Wake Held for Connecticut Christmas Fire Victims
Funeral services were held for victims of the Connecticut house fire that nearly wiped out an entire family on Christmas. INSIDE EDITION reports.
Tragic mom Madonna Badger is seen for first time since the devastating blaze that killed her three little daughters and her parents.
Heartbroken, she was helped to a waiting SUV as she left the New York funeral home where a wake for her family was held. The girls' father, Matthew Badger, who is separated from their mother, also attended. As he left the funeral home, he stood on the sidewalk as if collecting his thoughts on the sad, sad day he said goodbye to his children. He then shook hands with police officers posted outside.
Just hours before, the mom made her first trip back to the site of the blaze in Stamford, Connecticut, that wiped out her family.
A white scarf shrouding her head, the anguished mother was hugged by a supportive friend, spending an hour retrieving personal items from the now-demolished house.
Seven-year-old twins Sarah and Grace Badger, their 10-year-old sister Lily, and their grandparents died in the inferno.
Authorities say the fire started when a yule log was removed from the fireplace and reportedly placed outside in a bag. But embers from the still smoldering log were carried by the wind back into the house, setting it ablaze.
We're also learning the poignant reason why the log was removed. The little girls were afraid it might hurt Santa Claus as he came down the chimney.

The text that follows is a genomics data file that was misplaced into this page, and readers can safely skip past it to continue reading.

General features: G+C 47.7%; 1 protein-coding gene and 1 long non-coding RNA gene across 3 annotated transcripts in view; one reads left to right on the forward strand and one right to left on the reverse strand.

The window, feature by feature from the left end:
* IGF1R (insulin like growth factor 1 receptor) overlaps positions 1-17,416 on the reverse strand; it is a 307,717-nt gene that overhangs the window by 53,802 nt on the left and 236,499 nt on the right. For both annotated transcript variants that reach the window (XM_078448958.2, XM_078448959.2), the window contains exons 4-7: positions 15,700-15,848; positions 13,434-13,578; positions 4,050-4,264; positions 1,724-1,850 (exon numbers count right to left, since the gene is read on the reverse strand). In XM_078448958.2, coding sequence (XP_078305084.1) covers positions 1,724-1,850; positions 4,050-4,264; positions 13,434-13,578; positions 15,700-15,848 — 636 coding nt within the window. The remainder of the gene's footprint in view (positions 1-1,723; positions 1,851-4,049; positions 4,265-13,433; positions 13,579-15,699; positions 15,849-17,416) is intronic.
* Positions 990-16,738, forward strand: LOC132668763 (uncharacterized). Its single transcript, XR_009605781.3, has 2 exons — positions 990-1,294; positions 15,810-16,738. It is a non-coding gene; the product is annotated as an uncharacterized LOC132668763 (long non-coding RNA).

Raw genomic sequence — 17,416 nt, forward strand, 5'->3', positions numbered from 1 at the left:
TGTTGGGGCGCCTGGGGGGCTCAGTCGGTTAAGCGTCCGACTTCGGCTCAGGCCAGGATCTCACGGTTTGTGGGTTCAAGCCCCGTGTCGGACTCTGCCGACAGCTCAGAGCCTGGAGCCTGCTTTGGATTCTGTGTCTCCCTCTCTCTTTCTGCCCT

Vincent McManus showed INSIDE EDITION's Paul Boyd the perils of fireplace debris at Nassau County Fire Marshall's headquarters department outside New York City.
In a demonstration, the embers start out seemingly harmless. They were then put in a bag.
Boyd said to McManus, "There's no visible sign of problems with the bag. Is that what makes this so dangerous?"
"It does because you may think there's nothing wrong at this point. It just goes out with the trash. But those embers are in fact heating up inside the bag," said McManus.
In 10 minutes there was the first sign of smoke.
McManus noted, "It's like a ticking time bomb."
And after just 40 minutes, there were flames.
McManus said, "It that bag were with other trash, or next to a home, it could have devastating results."
Boyd asked, "What should people do?"
"Those ashes should be scooped into a metal container, doused with water, put outside your home in a safe place away from any structures," said McManus.
A funeral service for the little victims of the Stanford blaze will be held Thursday.
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